Album Review: Eight Ways – Madder Mortem

by Jack Diablo
Label: Peaceville Records
Release Date: June 16, 2009
Madder Mortem hail from the mystical, magical land of Norway. But as opposed to playing the Black Metal that seems to predominate there, this group makes a more melodic, progressive style of metal. Their latest album, Eight Ways reflects the pastoral fantasy-land that is their home rather than the rough and rugged Nordic side of the landscape that the harder bands pull their energy from. Which isn’t to say Madder Mortem doesn’t rock with the best of them, it’s just a little slower and the lyrics are sung by a valkyrie rather than growled by a berserker. The opening track, ‘Formaldehyde’ will throw you for a loop if you only listen to the intro. The only hint of metal in it is the dropped bass note during the shuffling beat just before the vocals drop. But the tension builds until about halfway through when the distortion kicks in, the vocals wail and the metal enters.
There are moments of delicate softness juxtaposed with screeching guitars and pounding drums. The album is as textured as the band’s homeland. It never quite reaches the thunderous power of Thor’s Mjolnir, instead it serves as metal for the masses. It will only mildly assault your parents’ ears. Not that that is a bad thing. In fact, lead singer Agnete M. Kirkevaag’s voice sounds surprisingly similar to My Brightest Diamond’s Shara Worden when she gets all metal on the Decemberists’ Hazards of Love. And the presumably female penned lyrics reveal a vulnerability and emotionalism that is honest and sincere vice the standard macho metal subject matter – “Is it a coward’s heart that trembles in your hands? / There’s a fear in me you will never understand / but beneath that fear there’s a wall of steel / and I think you know.” But there is still that good old fashioned angst on many tracks such as ‘A Different Kind Of Hell,’ and a good deal of cryptic, esoteric language as heard on the aforementioned ‘Formaldehyde’ or ‘Get That Monster Out Of Here.’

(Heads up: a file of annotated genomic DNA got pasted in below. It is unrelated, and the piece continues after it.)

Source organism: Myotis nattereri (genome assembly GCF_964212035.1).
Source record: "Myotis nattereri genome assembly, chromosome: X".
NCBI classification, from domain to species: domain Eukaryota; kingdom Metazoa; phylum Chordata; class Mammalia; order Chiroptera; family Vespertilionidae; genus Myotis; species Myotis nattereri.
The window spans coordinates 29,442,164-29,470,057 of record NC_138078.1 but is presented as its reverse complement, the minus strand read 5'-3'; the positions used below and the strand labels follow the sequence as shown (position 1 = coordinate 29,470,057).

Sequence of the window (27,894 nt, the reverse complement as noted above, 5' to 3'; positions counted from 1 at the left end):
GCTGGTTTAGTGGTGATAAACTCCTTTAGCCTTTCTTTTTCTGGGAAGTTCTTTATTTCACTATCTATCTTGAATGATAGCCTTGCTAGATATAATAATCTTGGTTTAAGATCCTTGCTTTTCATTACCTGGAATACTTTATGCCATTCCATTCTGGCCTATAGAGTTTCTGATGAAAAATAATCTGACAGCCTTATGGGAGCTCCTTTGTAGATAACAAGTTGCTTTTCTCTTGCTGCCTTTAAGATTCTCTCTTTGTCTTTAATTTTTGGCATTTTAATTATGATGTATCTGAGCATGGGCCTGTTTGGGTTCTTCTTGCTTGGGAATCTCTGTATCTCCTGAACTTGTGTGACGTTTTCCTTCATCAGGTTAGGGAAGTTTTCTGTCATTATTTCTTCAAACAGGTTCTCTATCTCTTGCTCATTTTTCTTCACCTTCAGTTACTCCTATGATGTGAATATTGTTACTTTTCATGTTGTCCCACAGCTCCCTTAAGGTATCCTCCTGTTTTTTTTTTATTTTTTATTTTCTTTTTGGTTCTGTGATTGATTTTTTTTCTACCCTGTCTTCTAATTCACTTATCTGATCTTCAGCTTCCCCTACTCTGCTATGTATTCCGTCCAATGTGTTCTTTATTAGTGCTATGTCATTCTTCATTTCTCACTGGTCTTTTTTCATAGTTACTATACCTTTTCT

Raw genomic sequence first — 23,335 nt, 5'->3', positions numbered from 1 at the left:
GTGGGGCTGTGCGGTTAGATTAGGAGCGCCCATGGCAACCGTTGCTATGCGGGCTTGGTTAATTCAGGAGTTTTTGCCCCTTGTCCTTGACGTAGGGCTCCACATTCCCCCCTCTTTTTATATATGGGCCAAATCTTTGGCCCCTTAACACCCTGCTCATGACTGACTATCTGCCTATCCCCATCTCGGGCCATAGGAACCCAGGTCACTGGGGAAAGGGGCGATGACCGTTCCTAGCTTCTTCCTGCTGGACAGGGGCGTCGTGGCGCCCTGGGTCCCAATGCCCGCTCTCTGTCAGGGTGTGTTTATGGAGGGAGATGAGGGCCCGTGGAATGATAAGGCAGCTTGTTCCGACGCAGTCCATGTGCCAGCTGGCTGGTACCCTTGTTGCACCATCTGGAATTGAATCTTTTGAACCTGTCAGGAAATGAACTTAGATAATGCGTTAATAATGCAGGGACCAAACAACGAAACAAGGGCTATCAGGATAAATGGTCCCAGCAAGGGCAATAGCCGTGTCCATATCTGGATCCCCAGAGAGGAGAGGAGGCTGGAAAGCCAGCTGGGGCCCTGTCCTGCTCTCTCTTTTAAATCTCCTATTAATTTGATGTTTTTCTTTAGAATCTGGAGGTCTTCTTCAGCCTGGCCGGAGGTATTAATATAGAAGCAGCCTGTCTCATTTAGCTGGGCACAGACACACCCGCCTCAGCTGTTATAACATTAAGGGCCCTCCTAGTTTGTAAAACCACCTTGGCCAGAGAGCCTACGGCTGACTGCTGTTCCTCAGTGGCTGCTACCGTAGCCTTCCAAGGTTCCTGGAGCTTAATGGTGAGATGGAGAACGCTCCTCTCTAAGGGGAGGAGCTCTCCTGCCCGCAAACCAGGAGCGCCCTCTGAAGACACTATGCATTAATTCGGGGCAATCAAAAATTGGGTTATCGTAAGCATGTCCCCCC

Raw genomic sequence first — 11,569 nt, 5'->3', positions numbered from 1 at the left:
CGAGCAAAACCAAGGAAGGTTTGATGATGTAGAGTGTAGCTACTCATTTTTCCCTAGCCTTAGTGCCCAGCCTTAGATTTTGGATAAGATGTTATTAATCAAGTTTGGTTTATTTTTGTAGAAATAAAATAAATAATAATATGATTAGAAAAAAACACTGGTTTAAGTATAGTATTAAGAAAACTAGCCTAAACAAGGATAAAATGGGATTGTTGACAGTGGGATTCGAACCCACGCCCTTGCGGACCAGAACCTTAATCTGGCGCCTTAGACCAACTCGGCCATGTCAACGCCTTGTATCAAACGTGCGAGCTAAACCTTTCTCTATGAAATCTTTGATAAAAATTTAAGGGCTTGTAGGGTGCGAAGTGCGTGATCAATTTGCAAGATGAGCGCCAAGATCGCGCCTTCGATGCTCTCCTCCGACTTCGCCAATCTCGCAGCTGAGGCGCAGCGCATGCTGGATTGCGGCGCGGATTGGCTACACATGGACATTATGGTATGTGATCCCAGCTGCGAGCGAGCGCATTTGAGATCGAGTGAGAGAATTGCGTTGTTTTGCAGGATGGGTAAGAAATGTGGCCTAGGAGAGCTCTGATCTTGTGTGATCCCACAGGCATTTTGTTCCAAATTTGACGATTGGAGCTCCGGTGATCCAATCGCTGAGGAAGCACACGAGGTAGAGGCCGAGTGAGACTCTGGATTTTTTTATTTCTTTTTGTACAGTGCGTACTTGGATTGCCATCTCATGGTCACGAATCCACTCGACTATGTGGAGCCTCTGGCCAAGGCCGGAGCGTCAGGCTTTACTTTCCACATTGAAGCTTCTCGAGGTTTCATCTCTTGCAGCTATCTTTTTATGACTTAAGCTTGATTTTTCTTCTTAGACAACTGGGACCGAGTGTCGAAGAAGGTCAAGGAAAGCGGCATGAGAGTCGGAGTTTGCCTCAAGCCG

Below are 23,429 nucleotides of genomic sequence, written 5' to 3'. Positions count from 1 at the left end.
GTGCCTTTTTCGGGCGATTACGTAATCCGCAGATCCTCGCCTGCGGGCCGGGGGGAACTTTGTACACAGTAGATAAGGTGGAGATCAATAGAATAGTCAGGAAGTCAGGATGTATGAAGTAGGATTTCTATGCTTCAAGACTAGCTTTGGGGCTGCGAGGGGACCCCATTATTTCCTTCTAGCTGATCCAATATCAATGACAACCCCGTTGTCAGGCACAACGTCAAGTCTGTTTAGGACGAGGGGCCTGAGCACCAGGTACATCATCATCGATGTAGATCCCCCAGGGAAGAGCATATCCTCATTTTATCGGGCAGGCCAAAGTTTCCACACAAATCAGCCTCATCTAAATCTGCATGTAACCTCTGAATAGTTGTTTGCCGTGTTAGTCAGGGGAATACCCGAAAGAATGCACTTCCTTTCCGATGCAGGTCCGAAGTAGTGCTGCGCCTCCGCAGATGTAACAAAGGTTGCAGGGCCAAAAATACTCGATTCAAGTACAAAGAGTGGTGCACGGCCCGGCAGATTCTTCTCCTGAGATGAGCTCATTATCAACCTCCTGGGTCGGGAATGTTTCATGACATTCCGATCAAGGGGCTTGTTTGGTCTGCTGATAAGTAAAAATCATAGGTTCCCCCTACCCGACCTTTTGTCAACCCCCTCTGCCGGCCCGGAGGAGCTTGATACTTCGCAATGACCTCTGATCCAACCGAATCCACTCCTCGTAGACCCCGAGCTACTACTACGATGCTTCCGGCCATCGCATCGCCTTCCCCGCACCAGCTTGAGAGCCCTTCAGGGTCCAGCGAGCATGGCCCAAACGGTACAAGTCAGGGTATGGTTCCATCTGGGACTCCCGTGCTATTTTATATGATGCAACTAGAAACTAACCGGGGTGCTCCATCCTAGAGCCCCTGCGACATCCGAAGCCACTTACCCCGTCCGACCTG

If progressive metal like Baroness or Isis is your thing, this might not satisfy you. Rather, it serves as more of a beginner’s guide to the genre, but a solid album nonetheless.